The nutritional profiles of microalgal feeds can vary somewhat depending upon culture conditions; such factors might include light conditions, temperature, population densities or type of fertilizer used. However, the nutritional value of these foods is most closely and predictably related to species.
Overall, most phytoplankton blends are quite nutritious. Nevertheless, while they are generally high in many essential nutrients, individual species are often deficient in one or another. For this reason, use of a single species is rarely best; even some mixed feeds may not be sufficiently balanced. The best mixed feeds (such as OceanMagik) use a carefully selected combination of species to compensate for these deficiencies. Mixes of chlorophytes (the green algae) and chrysophytes (the diatoms and golden brown algae) certainly go a long way in meeting this goal, but it goes little further than that.
One study (Brown et al, 1997), in comparing 40 different species of microalgae that are of use in aquacultural applications, found that microalgal feeds differ significantly in their nutritional profiles. Some, for example, are rich in important lipids but lacking in protein, while others may have low levels of lipids and a high protein content. The gross composition of few, if any, species is sufficient to supply all three of these basic components in the right amount.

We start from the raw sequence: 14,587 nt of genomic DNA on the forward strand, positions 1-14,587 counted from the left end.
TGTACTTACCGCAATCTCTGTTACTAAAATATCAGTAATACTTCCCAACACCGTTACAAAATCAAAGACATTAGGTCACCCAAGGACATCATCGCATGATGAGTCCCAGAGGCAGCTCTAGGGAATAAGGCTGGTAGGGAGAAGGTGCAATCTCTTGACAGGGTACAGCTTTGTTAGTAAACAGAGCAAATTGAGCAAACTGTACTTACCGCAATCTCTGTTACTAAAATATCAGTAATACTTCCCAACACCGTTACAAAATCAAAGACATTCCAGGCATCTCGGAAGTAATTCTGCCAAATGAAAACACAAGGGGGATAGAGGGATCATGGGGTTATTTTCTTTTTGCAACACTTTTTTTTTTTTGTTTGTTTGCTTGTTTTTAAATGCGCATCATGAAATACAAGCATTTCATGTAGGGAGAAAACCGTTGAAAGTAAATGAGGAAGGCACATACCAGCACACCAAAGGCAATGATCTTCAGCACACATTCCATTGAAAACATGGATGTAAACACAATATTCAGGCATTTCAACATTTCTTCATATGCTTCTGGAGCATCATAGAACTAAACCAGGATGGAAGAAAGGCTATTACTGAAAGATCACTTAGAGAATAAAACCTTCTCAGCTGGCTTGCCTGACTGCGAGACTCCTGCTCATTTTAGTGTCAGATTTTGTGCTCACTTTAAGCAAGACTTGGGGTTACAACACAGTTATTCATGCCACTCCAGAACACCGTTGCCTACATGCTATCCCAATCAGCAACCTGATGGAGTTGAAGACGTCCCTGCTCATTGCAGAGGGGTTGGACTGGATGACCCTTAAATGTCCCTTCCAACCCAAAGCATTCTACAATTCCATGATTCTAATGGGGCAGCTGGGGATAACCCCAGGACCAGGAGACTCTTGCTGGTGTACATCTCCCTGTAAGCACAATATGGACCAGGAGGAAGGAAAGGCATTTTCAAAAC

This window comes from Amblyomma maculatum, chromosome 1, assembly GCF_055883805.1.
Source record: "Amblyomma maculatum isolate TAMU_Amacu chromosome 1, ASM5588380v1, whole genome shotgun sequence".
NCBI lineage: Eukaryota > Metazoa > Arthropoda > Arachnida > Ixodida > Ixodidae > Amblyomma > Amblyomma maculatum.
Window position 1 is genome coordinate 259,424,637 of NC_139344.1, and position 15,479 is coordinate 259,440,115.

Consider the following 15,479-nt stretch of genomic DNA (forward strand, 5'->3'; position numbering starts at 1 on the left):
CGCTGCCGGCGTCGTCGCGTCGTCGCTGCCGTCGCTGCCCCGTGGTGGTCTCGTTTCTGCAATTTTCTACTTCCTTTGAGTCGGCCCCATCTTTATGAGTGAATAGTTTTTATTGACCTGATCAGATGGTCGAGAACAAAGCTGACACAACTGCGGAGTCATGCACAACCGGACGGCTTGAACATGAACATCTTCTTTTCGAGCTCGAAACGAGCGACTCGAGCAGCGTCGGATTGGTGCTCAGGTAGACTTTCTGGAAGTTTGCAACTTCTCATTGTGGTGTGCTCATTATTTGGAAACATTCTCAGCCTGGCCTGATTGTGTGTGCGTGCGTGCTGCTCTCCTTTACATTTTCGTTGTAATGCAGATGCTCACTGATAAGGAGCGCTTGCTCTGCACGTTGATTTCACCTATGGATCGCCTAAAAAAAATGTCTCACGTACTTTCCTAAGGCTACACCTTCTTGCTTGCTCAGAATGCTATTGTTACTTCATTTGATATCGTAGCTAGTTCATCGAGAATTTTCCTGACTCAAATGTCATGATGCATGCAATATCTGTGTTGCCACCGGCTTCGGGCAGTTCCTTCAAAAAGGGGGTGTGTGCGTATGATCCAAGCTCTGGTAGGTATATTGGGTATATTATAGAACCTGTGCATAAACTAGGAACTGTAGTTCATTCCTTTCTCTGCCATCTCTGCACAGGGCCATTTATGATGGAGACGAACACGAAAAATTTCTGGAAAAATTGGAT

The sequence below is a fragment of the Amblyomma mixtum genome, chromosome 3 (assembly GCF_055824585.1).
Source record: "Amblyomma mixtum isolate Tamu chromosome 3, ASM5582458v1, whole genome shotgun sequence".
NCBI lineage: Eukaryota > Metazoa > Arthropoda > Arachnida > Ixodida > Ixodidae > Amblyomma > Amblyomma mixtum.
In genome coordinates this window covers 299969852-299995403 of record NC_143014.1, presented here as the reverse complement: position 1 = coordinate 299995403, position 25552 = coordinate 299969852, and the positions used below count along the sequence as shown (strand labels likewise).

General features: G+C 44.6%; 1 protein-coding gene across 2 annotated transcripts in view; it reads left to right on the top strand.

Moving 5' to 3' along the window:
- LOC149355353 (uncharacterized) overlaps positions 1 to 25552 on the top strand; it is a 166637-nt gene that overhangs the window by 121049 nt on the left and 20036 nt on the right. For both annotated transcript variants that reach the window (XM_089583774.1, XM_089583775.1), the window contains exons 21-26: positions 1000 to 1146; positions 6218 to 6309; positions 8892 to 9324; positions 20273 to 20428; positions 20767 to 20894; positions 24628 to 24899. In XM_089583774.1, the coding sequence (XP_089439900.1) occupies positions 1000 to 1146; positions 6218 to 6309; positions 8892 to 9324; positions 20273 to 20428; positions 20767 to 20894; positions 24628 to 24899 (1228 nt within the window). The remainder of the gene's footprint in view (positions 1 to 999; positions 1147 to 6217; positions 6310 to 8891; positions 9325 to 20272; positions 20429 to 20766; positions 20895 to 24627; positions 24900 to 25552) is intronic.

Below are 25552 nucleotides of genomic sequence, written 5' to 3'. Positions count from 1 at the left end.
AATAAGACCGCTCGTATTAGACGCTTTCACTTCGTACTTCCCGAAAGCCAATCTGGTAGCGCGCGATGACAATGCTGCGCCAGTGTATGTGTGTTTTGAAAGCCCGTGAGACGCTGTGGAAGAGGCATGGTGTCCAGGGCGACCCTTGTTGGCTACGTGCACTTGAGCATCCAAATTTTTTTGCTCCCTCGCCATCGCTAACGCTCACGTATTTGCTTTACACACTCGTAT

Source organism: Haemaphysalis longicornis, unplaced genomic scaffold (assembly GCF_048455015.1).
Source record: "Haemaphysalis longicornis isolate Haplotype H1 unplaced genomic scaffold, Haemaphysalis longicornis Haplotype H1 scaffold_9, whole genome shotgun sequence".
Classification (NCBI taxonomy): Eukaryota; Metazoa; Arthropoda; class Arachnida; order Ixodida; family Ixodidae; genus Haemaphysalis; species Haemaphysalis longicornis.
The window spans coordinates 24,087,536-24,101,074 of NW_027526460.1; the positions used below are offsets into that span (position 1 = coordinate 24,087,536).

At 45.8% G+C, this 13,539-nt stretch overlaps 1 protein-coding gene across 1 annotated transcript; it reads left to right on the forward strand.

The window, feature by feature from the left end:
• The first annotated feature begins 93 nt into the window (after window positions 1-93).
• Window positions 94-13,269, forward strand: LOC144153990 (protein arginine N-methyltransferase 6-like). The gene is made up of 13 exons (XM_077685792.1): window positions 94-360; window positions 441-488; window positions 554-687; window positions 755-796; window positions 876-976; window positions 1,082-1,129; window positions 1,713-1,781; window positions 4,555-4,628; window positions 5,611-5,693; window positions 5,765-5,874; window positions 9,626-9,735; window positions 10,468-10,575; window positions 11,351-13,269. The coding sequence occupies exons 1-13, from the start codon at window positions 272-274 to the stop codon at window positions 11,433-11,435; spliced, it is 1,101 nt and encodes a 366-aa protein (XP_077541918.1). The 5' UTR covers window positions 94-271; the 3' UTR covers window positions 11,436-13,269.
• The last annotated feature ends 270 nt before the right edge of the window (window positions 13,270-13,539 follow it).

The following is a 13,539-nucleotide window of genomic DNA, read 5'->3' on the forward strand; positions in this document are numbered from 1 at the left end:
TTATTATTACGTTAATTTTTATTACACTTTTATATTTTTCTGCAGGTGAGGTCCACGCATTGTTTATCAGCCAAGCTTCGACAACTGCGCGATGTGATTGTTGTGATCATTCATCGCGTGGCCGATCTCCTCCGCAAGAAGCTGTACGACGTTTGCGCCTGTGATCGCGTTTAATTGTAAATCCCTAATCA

Microalgae differ most conspicuously with respect to carbohydrate content. It is indeed the great variability of sugar content that makes differences in food value between species so pronounced. Species used in the study varied in carbohydrate content from 5-23% dry weight. Chlorophytes (e.g. Tetraselmis) tend to have the highest carbohydrate content. Glucose is usually the richest of simple carbohydrates, at 21-87% of the sugar content. This is really good, as the monosaccharide glucose is highly digestible. Some microalgae may also be rich in polysaccharides such as galactose and mannose (1-20% and 2-46% of sugar content, respectively), though these particular carbohydrates are not always as easy for the feeding animal to digest.
Lipid content was likewise found to vary much between species—by 7-23% dry weight. Certain lipids, such as polyunsaturated fatty acids (PUFAs), are essential components of most animals’ diets. Though chlorophytes are an excellent source of carbohydrates, they are relatively low in PUFA content. So, this is where the chrysophytes (e.g. Nannochloropsis, Isochrysis, Thallasiosira phytoplankton blend) step in. Diatoms are an especially good source of lipids, and are particularly rich in PUFAs (5-35% of the total fatty acid content).